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Rene Gonzalez, candidate for Portland mayor, pitches more punitive approach to homeless campers

As Portland leaders weigh whether to replace the city’s outright ban on daytime camping with a scaled-back version, one city commissioner — and mayoral hopeful — is pitching a potentially more punitive alternative.

Rene Gonzalez is floating a measure that would immediately ban homeless camping citywide and substantially increase fines or jail time for violations, should the U.S. Supreme Court and Oregon Legislature do away with current restrictions.

The proposal would also allow Portland’s mayor or a mayoral designee to adopt administrative rules related to camping restrictions on public property, effectively making such decisions an executive power instead the purview of the City Council, according to a copy obtained by The Oregonian/OregonLive.

And it would keep the current punishment for camping in a place or manner barred by the city at up to a month in jail, not reduce it to a single week, as Mayor Ted Wheeler and other city council members propose.

City Attorney Robert Taylor shared a draft copy of Gonzalez’s proposed changes with council offices Tuesday afternoon, several hours after Portland leaders agreed to delay a hearing on changes to the city’s ban on daytime camping scheduled for Thursday.

“Comm. Gonzalez asked that I circulate this draft to your offices,” Taylor wrote in an email.

Shah Smith, Gonzalez’s chief of staff, emailed The Oregonian/OregonLive a statement from the commissioner. “Since the day I arrived in City Hall, our office has been monitoring and dialoguing with the Mayor’s Office and other public partners on solutions to encampments,” it said. “Our office is committed to aggressively protecting Portland from the crime, fire hazards, and debilitating drug culture in the encampments that are preying on our most vulnerable residents and harming our community.”

In the statement, Gonzalez also said he favors making camping regulation an executive matter because “it is flexible and can adjust as a fluid legal environment evolves” and that he favors “more aggressive enforcement” if current legal rulings and state law change.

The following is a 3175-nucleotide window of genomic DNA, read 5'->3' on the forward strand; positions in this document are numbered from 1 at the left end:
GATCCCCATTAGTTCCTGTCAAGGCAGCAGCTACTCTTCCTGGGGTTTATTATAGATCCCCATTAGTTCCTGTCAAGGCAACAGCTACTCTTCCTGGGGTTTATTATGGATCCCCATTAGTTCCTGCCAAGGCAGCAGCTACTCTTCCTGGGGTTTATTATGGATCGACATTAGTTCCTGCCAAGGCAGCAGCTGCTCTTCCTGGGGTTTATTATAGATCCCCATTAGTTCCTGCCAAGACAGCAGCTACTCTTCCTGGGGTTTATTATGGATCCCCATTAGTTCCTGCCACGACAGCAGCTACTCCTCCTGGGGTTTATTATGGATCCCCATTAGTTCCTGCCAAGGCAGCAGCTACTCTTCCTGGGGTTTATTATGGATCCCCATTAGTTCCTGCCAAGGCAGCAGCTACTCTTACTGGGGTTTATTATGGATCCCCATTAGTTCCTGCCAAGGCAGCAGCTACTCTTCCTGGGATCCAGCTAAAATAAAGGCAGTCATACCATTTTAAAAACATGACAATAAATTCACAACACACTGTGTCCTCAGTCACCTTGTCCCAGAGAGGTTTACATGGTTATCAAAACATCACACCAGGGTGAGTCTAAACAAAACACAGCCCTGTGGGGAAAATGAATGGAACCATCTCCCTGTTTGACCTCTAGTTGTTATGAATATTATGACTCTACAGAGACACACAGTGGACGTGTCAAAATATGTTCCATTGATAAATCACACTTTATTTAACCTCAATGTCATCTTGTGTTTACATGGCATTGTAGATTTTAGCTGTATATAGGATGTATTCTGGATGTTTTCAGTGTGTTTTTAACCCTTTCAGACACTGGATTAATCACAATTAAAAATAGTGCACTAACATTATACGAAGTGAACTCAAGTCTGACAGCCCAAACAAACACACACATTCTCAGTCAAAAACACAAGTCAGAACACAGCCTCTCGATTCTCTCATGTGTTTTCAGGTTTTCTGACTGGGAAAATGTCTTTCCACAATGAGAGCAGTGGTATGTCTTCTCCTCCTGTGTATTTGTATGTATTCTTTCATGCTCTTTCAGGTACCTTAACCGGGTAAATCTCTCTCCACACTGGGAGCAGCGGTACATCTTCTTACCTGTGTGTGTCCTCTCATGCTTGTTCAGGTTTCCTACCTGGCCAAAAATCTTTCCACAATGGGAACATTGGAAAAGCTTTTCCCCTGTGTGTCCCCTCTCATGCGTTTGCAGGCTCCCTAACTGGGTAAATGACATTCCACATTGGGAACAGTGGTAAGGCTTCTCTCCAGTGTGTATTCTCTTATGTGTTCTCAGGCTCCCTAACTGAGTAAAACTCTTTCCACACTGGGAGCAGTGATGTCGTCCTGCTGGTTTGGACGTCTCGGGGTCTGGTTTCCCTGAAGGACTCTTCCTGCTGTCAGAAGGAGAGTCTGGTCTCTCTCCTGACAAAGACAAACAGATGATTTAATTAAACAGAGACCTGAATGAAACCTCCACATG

Commissioner Carmen Rubio, who is also running for mayor, slammed Gonzalez’s proposal.

“We had a revised camping policy that struck the right balance that was ready for council consideration,” Rubio told The Oregonian/OregonLive in a statement. “Then, late yesterday, Commissioner Gonzalez put a different approach on the table that is inhumane and will no doubt be immediately legally challenged. It criminalizes homelessness – without an opportunity to choose a path toward treatment – and that’s not what Portlanders want. Portlanders want accountability with compassion – in the form of real addiction and mental health treatment choices.”

At Wheeler’s urging, the council had been planning to hold a public hearing and eventual vote on a plan to allow camping at all hours of the day but forbid doing so in certain locations, to light fires at camp sites or store possessions over a wide area. City officials hatched that proposal after a judge put the city’s current daytime ban on hold while it is under legal challenge.

State law, passed by majority Democrats, requires cities to “ensure the most humane treatment for removal of homeless individuals from camping sites on public property,” including providing 72 hours of advance notice. It also requires that any rules limiting the time, manner or place where homeless individuals can sleep and stay warm and dry be “objectively reasonable.”

On Tuesday, the U.S. Supreme Court is scheduled to hear a case out of Grants Pass, testing whether it is constitutional for cities to ban camping on all public property if the city doesn’t have enough shelter beds for homeless individuals.

In that case, and a related one out of Boise, the 9th U.S. Circuit Court of Appeals rules that it is unconstitutionally cruel and unusual punishment to cite and fine people for camping or sleeping outside if they have nowhere else to go. Those rulings are binding in Oregon and eight other Western states under 9th Circuit jurisdiction.

But a host of powerful entities, including California’s Democratic governor, Gavin Newsome, and the liberal city of San Francisco are urging the Supreme Court to loosen the limits on how jurisdictions can respond to widespread camping.

Should the high court give cities more latitude, Gonzalez’s proposal would automatically increase the penalities for improper camping to a fine of up to $500 and up to a year in jail.

— Shane Dixon Kavanaugh covers Portland city government and politics, with a focus on accountability and watchdog reporting.

Reach him at 503-294-7632

Email at [email protected]

Follow on Twitter @shanedkavanaugh

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